flashback friday: a book review of “Social Gravity”

I haven’t been posting much lately because I’m hard at work on a special project and trying to get ready for speaking at two conferences in April. All good stuff, but it hasn’t left much time for this blog. I’ll be back soon. 

 Today’s flashback was originally posted on October 22, 2012. Joe and Jason are good souls and do great work. Check ’em out.

Networking for the sake of networking comes off as crassly self-serving. It tends to feel vapid and hollow and more than a little creepy. Building relationships because it’s fun, useful, and mutually beneficial is a whole ‘nother story.

Business equals people equals business. Can’t get around it. Business gets done through, for, and by people. Period. We can deny it and struggle and wonder OR we can recognize and embrace it. Want to be better at business; want to get more done? Get better with people. Build stronger relationships.

That’s where Social Gravity by Joe Gerstandt (@joegerstandt) and Jason Lauritsen (@jasonlauritsen) comes in. Ultimately, Social Gravity is less about networks and more about “authentic, mutually beneficial relationships.” As the authors say in the introduction: “What you know helps you play the game, and who you know helps you change the game.”

We all know that who you know matters, but most of us spend our time resenting it rather than doing something about it. Section 1” …It’s Not What You Know…” focuses on reminding us of the importance of relationships, the difference they make in getting things done, the need for high quality relationships, and the distinction between using social media as a tool to enhance relationships vs confusing likes and follows with actual relationships. Relationships have power and how we harness and use that power makes a tremendous difference.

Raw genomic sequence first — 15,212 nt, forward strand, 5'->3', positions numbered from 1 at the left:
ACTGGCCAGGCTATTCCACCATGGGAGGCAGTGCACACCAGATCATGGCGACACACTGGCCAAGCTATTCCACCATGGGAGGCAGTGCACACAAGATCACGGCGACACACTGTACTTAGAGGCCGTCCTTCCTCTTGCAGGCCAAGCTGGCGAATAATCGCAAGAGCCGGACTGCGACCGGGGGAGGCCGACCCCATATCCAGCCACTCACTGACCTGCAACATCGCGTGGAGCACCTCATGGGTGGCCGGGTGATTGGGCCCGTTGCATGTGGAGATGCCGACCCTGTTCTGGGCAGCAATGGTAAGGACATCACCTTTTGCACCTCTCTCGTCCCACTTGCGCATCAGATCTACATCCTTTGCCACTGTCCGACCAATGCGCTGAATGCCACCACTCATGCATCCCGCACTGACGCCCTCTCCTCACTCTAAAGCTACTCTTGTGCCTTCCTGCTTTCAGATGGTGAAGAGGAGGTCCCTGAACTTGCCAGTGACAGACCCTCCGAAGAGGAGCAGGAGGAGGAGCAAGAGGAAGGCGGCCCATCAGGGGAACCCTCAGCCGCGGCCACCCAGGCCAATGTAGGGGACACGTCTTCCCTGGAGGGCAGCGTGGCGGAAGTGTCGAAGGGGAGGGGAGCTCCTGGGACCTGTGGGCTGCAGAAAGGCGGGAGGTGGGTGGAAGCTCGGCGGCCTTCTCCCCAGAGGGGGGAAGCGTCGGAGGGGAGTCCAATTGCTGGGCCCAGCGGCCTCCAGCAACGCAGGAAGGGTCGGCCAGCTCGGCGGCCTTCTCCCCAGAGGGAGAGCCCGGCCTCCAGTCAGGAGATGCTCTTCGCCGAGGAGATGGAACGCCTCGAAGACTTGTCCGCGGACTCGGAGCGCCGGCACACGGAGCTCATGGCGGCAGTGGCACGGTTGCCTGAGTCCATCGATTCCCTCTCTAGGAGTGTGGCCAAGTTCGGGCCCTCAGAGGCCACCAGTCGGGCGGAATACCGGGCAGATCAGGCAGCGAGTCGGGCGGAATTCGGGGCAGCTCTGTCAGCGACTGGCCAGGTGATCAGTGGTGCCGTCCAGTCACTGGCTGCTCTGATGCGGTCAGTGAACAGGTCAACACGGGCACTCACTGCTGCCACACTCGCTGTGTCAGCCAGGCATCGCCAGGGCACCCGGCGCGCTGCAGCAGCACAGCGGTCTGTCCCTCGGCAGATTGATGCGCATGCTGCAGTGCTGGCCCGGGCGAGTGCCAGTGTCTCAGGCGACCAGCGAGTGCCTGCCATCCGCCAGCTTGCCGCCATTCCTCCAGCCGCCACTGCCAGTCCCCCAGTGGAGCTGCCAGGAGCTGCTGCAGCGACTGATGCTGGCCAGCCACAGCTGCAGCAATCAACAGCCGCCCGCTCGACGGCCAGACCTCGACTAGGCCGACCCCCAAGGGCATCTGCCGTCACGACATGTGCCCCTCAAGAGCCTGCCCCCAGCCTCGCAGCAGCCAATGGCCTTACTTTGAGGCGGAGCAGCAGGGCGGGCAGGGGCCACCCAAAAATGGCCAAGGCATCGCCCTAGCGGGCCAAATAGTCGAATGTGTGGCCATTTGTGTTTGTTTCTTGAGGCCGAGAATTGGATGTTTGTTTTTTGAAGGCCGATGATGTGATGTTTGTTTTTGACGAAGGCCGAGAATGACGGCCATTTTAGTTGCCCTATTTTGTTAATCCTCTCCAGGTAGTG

Us humans generally get in our own way by either overcomplicating things or trying to get long-term success through shortcuts. Section 2 “Discover the Laws of Social Gravity” delves in to the areas that most networking advice seems to miss completely. The authors expand on taking the long-term approach to building relationships, being open to connecting with others, being our real and authentic selves, and contributing our time and effort in meaningful ways. These are all important, obvious, common sense ways to meet great people and build mutually beneficial relationships. They are also generally ignored and dismissed by those in the throes of networking frenzy who prefer the whitebread, fast food, business-card-trading shortcuts. It’s shifting from style to substance, from activity to results, from superficial to meaningful, from networking to relationship building. And that’s a powerful shift.

Throughout the book, Joe and Jason share real life examples of how relationships have affected their lives. Most striking are the small things that lead to huge differences. From Joe finding a key person within his company by connecting with someone from outside the company to Jason’s connections not helping him move to (my favorite) Jason’s hairstylist meeting and eventually marrying Joe after two unrelated groups of friends met up one Saturday night. Relationships, big and small, change lives.

As I look back on my life, many of my most important relationships seem to have started almost by chance. Many of the most important events were due to my relationships with others. Great opportunities came from key people vouching for me or putting me in touch those who could help. Sometimes it was intentional, but often it wasn’t. For me, Social Gravity is a reminder and blueprint for helping me be more deliberate and effective in connecting with others. To do what I already know how to do, but do it more consistently and intentionally and do it better.

Relationships matter.

 

 

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